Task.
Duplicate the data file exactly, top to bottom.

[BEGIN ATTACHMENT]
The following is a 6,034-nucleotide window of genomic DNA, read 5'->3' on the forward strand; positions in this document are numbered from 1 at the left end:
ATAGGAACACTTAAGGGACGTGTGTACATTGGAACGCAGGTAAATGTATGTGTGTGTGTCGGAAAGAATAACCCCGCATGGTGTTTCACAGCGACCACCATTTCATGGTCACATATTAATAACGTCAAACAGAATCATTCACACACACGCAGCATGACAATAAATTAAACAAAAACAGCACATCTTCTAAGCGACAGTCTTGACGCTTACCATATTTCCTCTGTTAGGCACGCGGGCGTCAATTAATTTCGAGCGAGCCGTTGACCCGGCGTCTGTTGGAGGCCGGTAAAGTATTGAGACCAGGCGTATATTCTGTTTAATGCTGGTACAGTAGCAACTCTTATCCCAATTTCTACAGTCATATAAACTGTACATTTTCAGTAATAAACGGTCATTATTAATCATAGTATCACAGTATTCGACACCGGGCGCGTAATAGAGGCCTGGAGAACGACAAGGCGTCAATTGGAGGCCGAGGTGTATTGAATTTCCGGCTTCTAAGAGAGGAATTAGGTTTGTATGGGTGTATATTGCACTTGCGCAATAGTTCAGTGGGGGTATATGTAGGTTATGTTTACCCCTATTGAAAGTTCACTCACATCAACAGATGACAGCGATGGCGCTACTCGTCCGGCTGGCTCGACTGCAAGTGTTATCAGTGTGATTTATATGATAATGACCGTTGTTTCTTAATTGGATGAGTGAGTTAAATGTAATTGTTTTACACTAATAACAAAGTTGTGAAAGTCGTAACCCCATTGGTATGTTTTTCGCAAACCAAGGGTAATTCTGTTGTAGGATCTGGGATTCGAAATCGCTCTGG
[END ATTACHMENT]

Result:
The following is a 6,034-nucleotide window of genomic DNA, read 5'->3' on the forward strand; positions in this document are numbered from 1 at the left end:
ATAGGAACACTTAAGGGACGTGTGTACATTGGAACGCAGGTAAATGTATGTGTGTGTGTCGGAAAGAATAACCCCGCATGGTGTTTCACAGCGACCACCATTTCATGGTCACATATTAATAACGTCAAACAGAATCATTCACACACACGCAGCATGACAATAAATTAAACAAAAACAGCACATCTTCTAAGCGACAGTCTTGACGCTTACCATATTTCCTCTGTTAGGCACGCGGGCGTCAATTAATTTCGAGCGAGCCGTTGACCCGGCGTCTGTTGGAGGCCGGTAAAGTATTGAGACCAGGCGTATATTCTGTTTAATGCTGGTACAGTAGCAACTCTTATCCCAATTTCTACAGTCATATAAACTGTACATTTTCAGTAATAAACGGTCATTATTAATCATAGTATCACAGTATTCGACACCGGGCGCGTAATAGAGGCCTGGAGAACGACAAGGCGTCAATTGGAGGCCGAGGTGTATTGAATTTCCGGCTTCTAAGAGAGGAATTAGGTTTGTATGGGTGTATATTGCACTTGCGCAATAGTTCAGTGGGGGTATATGTAGGTTATGTTTACCCCTATTGAAAGTTCACTCACATCAACAGATGACAGCGATGGCGCTACTCGTCCGGCTGGCTCGACTGCAAGTGTTATCAGTGTGATTTATATGATAATGACCGTTGTTTCTTAATTGGATGAGTGAGTTAAATGTAATTGTTTTACACTAATAACAAAGTTGTGAAAGTCGTAACCCCATTGGTATGTTTTTCGCAAACCAAGGGTAATTCTGTTGTAGGATCTGGGATTCGAAATCGCTCTGG